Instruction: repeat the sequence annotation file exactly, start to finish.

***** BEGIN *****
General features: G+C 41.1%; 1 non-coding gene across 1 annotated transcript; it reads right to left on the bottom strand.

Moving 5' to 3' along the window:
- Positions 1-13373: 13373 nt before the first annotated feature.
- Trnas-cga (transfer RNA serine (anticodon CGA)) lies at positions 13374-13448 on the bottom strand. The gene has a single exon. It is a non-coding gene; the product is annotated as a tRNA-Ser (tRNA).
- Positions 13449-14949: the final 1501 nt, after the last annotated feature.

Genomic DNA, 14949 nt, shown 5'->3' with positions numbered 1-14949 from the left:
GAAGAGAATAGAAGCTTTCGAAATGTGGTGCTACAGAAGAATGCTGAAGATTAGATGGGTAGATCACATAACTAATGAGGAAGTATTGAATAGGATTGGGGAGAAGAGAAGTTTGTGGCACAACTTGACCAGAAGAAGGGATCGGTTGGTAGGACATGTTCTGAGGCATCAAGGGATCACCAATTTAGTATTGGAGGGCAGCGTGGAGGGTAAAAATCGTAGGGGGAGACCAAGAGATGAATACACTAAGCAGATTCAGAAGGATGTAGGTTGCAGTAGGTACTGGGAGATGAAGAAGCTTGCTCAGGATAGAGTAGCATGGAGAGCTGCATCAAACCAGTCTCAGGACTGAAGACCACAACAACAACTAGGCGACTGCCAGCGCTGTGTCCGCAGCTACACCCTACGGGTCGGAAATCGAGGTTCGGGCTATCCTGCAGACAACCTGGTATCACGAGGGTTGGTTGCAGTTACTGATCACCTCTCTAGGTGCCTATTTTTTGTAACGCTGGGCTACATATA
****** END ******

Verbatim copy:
General features: G+C 41.1%; 1 non-coding gene across 1 annotated transcript; it reads right to left on the bottom strand.

Moving 5' to 3' along the window:
- Positions 1-13373: 13373 nt before the first annotated feature.
- Trnas-cga (transfer RNA serine (anticodon CGA)) lies at positions 13374-13448 on the bottom strand. The gene has a single exon. It is a non-coding gene; the product is annotated as a tRNA-Ser (tRNA).
- Positions 13449-14949: the final 1501 nt, after the last annotated feature.

Genomic DNA, 14949 nt, shown 5'->3' with positions numbered 1-14949 from the left:
GAAGAGAATAGAAGCTTTCGAAATGTGGTGCTACAGAAGAATGCTGAAGATTAGATGGGTAGATCACATAACTAATGAGGAAGTATTGAATAGGATTGGGGAGAAGAGAAGTTTGTGGCACAACTTGACCAGAAGAAGGGATCGGTTGGTAGGACATGTTCTGAGGCATCAAGGGATCACCAATTTAGTATTGGAGGGCAGCGTGGAGGGTAAAAATCGTAGGGGGAGACCAAGAGATGAATACACTAAGCAGATTCAGAAGGATGTAGGTTGCAGTAGGTACTGGGAGATGAAGAAGCTTGCTCAGGATAGAGTAGCATGGAGAGCTGCATCAAACCAGTCTCAGGACTGAAGACCACAACAACAACTAGGCGACTGCCAGCGCTGTGTCCGCAGCTACACCCTACGGGTCGGAAATCGAGGTTCGGGCTATCCTGCAGACAACCTGGTATCACGAGGGTTGGTTGCAGTTACTGATCACCTCTCTAGGTGCCTATTTTTTGTAACGCTGGGCTACATATA